Two Hong Kong men were jailed for three years on rioting charges today, the latest in a series of legal actions against demonstrators.
The unrest in February 2016 saw police fire warning shots in the air in the commercial district of Mong Kok as they clashed with protesters who hurled bricks torn up from pavements and set rubbish alight.
It was the worst violence the city had seen for decades.
The demonstrations were led by "localist" activists seeking more autonomy from Beijing, as fears grow that Hong Kong's freedoms and identity are under threat from Chinese authorities and the city's pro-China local government.
The violent protests contrasted with the largely peaceful pro-democracy Umbrella Movement rallies of late 2014, which brought some busy streets to a standstill for more than two months.
Law Ho-yin and Lin Yun-faat, both in their 20s, were given three-year sentences today after being found guilty last month.
Chris Yung, 19, was sent to a correctional training centre for up to three years.
They had all denied the charges.
"Rioting is a very serious offence," said judge Frankie Yiu. "Sentencing should be severe and serve as a deterrent."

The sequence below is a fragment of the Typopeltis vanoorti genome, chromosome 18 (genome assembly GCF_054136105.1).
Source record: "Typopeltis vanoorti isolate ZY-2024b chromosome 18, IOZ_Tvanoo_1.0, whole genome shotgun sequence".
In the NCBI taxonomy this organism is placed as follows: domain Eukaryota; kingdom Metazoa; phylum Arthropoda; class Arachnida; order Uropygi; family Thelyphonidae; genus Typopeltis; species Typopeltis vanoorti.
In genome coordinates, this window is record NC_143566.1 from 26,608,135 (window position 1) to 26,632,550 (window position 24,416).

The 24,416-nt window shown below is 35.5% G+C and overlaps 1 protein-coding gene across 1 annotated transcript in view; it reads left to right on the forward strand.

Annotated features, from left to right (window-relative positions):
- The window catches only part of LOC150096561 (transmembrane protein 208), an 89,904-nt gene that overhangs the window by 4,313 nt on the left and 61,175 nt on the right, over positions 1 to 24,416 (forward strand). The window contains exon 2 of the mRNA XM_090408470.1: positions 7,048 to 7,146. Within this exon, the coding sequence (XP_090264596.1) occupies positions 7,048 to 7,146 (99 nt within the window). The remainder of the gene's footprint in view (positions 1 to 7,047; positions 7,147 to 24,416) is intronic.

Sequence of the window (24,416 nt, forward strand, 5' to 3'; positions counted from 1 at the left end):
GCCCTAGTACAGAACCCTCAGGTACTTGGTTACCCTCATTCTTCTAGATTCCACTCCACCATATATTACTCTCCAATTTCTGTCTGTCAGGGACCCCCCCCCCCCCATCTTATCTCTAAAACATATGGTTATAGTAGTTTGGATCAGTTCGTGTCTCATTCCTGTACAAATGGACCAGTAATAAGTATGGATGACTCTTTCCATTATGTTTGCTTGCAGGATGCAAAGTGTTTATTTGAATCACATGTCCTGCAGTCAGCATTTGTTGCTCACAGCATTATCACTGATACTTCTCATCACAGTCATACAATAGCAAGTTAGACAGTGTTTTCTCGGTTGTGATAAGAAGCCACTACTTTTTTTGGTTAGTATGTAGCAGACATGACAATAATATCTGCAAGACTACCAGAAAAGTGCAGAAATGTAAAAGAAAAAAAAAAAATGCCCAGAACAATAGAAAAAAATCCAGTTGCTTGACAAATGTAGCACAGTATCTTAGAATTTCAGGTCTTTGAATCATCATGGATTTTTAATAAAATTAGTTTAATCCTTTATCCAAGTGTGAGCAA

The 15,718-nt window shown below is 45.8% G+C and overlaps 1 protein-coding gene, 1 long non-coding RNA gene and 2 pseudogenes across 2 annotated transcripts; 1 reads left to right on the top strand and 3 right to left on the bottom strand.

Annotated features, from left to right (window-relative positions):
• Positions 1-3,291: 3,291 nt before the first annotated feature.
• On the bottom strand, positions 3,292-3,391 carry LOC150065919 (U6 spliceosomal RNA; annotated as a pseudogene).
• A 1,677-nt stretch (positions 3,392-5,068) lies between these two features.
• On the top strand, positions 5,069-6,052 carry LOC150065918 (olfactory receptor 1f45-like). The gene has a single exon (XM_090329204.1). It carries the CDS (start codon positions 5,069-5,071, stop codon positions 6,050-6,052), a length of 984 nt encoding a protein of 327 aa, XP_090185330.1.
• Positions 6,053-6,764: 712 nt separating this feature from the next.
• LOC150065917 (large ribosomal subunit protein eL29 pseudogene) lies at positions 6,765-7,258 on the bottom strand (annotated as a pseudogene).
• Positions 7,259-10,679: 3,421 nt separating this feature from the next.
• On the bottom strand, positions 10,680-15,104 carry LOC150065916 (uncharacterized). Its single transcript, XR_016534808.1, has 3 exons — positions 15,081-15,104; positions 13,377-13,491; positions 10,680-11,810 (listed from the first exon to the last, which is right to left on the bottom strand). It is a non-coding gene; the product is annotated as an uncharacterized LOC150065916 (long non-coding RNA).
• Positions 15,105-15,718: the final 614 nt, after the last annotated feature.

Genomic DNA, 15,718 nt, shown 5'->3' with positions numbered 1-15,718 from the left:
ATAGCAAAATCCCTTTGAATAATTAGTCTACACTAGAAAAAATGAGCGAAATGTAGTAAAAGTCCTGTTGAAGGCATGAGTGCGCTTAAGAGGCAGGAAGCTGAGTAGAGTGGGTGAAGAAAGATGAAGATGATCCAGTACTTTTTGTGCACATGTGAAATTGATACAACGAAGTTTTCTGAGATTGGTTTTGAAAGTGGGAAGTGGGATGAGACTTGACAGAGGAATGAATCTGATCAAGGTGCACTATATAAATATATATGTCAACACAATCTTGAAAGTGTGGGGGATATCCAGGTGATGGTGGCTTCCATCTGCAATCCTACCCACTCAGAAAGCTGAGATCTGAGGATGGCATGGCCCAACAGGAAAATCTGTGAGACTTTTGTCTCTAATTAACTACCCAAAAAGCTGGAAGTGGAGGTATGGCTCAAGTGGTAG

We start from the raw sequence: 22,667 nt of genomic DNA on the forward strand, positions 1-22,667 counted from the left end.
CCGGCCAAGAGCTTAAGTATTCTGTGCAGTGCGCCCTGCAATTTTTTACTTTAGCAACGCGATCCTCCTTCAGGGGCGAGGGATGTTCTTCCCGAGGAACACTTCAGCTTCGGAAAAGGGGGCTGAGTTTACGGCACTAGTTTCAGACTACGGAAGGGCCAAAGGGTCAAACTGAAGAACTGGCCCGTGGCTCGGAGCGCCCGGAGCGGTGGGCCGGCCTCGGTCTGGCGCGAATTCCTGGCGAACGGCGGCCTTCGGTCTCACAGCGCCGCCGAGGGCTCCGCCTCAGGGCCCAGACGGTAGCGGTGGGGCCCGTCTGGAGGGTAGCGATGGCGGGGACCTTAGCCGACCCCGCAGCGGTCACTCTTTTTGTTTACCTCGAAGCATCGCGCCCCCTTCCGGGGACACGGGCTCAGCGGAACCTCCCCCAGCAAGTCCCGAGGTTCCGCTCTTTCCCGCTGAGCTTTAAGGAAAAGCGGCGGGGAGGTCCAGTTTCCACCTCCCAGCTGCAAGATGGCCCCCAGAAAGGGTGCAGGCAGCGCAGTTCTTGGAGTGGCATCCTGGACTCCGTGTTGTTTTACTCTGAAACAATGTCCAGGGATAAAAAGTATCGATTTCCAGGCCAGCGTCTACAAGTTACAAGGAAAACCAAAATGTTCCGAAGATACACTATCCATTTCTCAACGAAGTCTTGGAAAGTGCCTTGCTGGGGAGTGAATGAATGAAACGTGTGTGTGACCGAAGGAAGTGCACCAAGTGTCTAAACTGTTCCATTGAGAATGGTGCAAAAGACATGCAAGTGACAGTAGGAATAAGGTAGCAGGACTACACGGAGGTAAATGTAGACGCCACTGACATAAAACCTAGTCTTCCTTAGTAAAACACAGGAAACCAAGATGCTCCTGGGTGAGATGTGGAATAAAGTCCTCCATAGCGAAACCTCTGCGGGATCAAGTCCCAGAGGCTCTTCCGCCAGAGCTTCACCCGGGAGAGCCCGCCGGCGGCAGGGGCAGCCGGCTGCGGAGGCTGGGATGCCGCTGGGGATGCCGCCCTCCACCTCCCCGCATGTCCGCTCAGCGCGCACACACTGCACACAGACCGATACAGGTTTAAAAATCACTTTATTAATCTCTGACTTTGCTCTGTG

The court heard that Yung and Law were masked and often at the frontline of the clashes. Lin had hurled bricks and was subdued by police, Yiu said in sentencing.
The 2016 violence was triggered by official attempts to remove illegal hawkers from the busy commercial neighbourhood during Lunar New Year celebrations.
The battles were dubbed the "fishball revolution" after a favourite Hong Kong street snack sold by the hawkers, and reflected underlying tensions over the erosion of the city's traditions.
None of the three jailed today are well-known campaigners.
The alleged riot ringleaders from localist campaign group Hong Kong Indigenous face trial next year.
Another fishball protester was jailed for more than four years in April for rioting and arson after he set fire to a car.
Three more participants received three-year sentences in March on riot charges.
Rioting carries a maximum 10-year sentence.
A number of activists from the 2014 demonstrations are also currently going through the courts.
The failure of the Umbrella Movement to win reform has led to calls among some young campaigners for complete independence for Hong Kong, infuriating Beijing.
Chinese President Xi Jinping warned that any challenge to Beijing's control over semi-autonomous Hong Kong crossed a "red line" as he visited the city to mark the 20th anniversary of the city's handover by Britain.
In Xi's anniversary speech on July 1, he warned any threat to China's sovereignty and security or to the power of the central government was "absolutely impermissible".
(This story has not been edited by Business Standard staff and is auto-generated from a syndicated feed.)